Can enjoyment help spread the Kingdom? Let’s plunge into the Deeper Waters and find out.
When I did my senior sermon in Bible College, I chose to talk about the theme of wonder. Why is it that we don’t seem to have wonder in anything? Christian philosopher once said the great tragedy for the ancients was that they worshiped the sun, moon, and stars. Our great tragedy is we’re not even tempted to.
Don’t get me wrong here. I’m not opposed to the scientific enterprise, but we’ve reached a point where if we think we can explain anything scientifically, it loses its fascination with us many times. Dan Barker relates an experience in Godless where he is riding with a relative who is trying to convince him of God and points to the beauty of the mountains. Barker responds by giving a scientific explanation of how mountains are formed. The relative takes this as a defeater. Why should it be? Cannot the mountains be the beautiful work of God that hold us in wonder and still be the result of a scientific process?
When I preached the above sermon, someone beforehand hearing about what I was speaking on had told me about a then recent cover of Moody magazine with the question “Is it right to enjoy my life?” Yes. Someone had to honestly ask that and someone had to honestly write an article saying it is no sin to enjoy your life.
Of course, this doesn’t equal traditional hedonism. Don’t go and do something just because it’s fun. At the same time, don’t think something is sinful just because it’s fun. Dare I say it, but one of the great slams you could give to the evil one would be to rightfully enjoy your life?
Why? Because we believe every good and perfect gift comes from God. That means that we ought to enjoy these things. 1 Tim. 6:17 even says this explicitly. God supplies us with all things richly for our enjoyment. This applies to the natural world that we see, but it also implies to the things that we create. We can enjoy a good movie, book, TV show, artwork, hobby, etc.
When we enjoy them, we are delighting in the gifts of God. There is so much around us every day and we are showing the proper gratitude for them. Boredom is not the idea of God. Boredom is more the idea of the evil one. It is the idea of saying that there is nothing here worth being excited about.
It’s odd because we think the devil is behind pleasure. He’s not. Pleasure is a tool for the enemy only if it will keep us from the greatest pleasure, knowing God. This is because we usually see God as a killjoy who is opposed to our fun. If there’s any area of life where this is shown clearest, it’s in sexuality.
Something about sex is that while it has many purposes, one such purpose is pleasure. Sex was meant to be enjoyable for a man and a woman. A woman even has a clitoris just for the purpose that she can enjoy sex. I remember hearing years ago the saying that the devil will do anything he can to make a couple have sex before they’re married, and after they’re married he’ll do anything he can to keep them from having sex. Loving sex in a committed marital union that binds the man and the woman together is something that builds up trust and intimacy and something the evil one would not want. One of the best gifts you could give the Kingdom of God if you’re married is a happy and thriving marriage.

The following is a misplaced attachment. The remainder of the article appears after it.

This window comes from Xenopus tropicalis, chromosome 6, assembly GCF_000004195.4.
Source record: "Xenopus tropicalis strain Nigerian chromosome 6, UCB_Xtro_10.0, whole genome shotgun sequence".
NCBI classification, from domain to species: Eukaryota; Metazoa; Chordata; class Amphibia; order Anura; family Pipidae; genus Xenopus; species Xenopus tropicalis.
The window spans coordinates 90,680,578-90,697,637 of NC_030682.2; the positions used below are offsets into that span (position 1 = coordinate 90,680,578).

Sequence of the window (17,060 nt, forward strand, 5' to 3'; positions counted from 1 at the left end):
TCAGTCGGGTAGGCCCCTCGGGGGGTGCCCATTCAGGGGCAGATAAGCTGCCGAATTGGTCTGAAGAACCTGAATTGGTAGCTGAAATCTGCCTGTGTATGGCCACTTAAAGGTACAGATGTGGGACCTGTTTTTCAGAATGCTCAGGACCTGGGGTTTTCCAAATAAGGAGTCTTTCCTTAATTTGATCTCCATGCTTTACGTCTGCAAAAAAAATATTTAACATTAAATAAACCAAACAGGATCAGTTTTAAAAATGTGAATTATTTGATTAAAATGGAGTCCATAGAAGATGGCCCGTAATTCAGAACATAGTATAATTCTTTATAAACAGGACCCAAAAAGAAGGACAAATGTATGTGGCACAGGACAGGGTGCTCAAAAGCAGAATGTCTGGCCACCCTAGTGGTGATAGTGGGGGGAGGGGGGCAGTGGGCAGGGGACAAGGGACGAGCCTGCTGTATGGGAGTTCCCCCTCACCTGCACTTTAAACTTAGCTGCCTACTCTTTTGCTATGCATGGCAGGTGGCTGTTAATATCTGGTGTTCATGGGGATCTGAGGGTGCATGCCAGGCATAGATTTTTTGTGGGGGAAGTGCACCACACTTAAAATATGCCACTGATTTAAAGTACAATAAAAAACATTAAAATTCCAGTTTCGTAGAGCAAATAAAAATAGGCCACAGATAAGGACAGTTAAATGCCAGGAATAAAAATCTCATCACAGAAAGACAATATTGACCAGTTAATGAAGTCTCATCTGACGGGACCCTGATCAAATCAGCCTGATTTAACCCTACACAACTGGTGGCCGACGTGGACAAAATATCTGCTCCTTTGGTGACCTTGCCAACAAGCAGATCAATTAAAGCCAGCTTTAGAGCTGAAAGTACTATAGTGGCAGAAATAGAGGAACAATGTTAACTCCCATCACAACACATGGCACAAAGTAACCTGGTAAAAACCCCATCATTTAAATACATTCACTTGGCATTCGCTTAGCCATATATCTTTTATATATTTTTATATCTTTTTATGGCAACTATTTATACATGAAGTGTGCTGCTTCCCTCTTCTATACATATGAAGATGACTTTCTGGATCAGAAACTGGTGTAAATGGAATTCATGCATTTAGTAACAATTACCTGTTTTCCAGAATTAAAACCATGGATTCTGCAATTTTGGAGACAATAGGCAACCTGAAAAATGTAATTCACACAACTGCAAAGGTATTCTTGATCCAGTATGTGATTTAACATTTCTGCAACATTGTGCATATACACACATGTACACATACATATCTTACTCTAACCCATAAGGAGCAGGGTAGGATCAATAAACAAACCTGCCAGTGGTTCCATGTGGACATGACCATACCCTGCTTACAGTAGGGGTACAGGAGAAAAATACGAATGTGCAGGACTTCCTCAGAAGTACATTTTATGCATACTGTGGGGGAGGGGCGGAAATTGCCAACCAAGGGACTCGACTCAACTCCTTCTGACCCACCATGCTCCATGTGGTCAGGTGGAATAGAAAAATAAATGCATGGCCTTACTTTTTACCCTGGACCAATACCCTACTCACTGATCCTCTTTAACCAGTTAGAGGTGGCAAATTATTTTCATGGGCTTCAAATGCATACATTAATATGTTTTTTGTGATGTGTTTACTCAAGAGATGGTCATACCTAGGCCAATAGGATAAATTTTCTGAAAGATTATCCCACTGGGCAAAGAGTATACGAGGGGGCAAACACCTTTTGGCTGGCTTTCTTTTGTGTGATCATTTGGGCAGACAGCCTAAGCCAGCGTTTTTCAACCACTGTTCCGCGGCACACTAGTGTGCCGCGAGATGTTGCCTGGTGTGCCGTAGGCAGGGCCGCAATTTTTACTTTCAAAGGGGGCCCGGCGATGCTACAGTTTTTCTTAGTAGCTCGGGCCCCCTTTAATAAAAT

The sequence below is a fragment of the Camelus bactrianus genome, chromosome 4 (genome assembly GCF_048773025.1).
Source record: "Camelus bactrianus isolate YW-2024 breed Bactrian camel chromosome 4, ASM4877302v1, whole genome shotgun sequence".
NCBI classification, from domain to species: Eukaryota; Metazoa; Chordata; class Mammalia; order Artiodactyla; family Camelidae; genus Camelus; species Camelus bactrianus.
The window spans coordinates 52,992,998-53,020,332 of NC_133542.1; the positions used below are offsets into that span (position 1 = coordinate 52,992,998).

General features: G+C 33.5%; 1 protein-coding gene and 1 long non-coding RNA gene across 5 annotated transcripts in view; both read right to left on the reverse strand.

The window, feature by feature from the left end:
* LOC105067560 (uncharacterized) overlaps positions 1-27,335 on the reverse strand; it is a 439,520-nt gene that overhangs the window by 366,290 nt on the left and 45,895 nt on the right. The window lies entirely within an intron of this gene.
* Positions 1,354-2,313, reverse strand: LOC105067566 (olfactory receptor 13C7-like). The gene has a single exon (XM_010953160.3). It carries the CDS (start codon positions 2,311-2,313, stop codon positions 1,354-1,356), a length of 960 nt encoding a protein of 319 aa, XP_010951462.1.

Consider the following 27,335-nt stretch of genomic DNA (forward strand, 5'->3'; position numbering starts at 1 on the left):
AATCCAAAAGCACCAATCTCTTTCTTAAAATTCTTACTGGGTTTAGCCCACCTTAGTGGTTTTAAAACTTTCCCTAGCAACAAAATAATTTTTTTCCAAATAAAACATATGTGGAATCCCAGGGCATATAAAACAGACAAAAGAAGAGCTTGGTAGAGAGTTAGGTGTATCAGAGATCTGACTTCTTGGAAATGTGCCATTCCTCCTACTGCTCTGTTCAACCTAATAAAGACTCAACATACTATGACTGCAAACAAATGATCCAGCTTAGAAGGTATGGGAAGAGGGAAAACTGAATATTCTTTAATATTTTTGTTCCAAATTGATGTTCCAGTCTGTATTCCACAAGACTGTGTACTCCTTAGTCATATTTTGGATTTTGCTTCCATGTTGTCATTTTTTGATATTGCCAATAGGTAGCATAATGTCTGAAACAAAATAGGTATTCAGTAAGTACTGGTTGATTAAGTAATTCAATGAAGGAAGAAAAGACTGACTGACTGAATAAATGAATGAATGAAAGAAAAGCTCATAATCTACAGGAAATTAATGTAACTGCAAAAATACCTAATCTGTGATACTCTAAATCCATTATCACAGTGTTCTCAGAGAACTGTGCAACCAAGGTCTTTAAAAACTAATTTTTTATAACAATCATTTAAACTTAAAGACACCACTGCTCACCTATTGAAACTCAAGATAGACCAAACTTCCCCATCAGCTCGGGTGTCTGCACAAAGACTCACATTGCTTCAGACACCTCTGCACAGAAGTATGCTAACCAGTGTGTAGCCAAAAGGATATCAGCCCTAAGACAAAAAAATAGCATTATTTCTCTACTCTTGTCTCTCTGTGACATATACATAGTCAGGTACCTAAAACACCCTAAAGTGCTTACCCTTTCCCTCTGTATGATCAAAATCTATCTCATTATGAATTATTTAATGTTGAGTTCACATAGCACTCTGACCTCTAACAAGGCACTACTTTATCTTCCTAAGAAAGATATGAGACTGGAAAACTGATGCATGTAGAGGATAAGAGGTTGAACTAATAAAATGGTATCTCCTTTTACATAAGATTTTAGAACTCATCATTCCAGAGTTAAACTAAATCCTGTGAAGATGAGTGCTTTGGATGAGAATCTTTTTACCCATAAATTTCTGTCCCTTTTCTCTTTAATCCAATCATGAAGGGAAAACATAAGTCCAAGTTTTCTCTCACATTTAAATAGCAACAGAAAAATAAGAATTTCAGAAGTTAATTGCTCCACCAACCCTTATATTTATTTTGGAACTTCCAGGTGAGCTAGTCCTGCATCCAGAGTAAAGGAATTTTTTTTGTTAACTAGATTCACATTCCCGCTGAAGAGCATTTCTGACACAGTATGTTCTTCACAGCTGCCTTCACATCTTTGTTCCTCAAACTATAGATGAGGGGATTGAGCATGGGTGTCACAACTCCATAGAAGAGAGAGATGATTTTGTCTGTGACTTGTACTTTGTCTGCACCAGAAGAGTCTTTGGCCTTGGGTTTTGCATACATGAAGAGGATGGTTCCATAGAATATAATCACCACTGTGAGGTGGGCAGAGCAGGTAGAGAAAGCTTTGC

Sadly, Christians have earned the reputation of being opposed to anything enjoyable. How many of us have heard this kind of testimony? “Well, I used to go out and party, get drunk, hang out with beautiful women and have a lot of sex, but now I am a Christian and I don’t do any of that stuff.” A lot of non-Christians in the audience would be saying “Sounds like you lost out.” They’re not right, but can we understand how when we phrase it that way, that they could have a point?
To this day, I can remember being in a Sunday School class with a friend of mine and hearing the teacher say with a finger pointing and in the most monotone way that I can imitate to this day “The Christian life should be the most exciting life of all.” He was right in what he said, but horribly wrong in how he said it. There was nothing exciting about it. The dry tone made us think that he couldn’t have been listening to himself.
I’m not at all advocating a materialistic hedonism or anything like that, but I am saying we Christians need to do some serious thinking about the role of pleasure in our lives. It is no sin to enjoy the world God created. It is no sin to delight in the things He has made. We could say if anything is sin, it is the opposite. It is sin to not appreciate and delight in what He has made.
So for me, I want to make it that part of my witness to the world is that I enjoy being a Christian and I delight in it. I love what I do, including being in the field of Christian apologetics, and I love that I’m married to the woman that I love. These give me enough reason to wake up and be thankful every day. My life has meaning because I am part of the grand story that God is creating and my life is not a punishment. It is a gift.
I think I’ll treat it like one.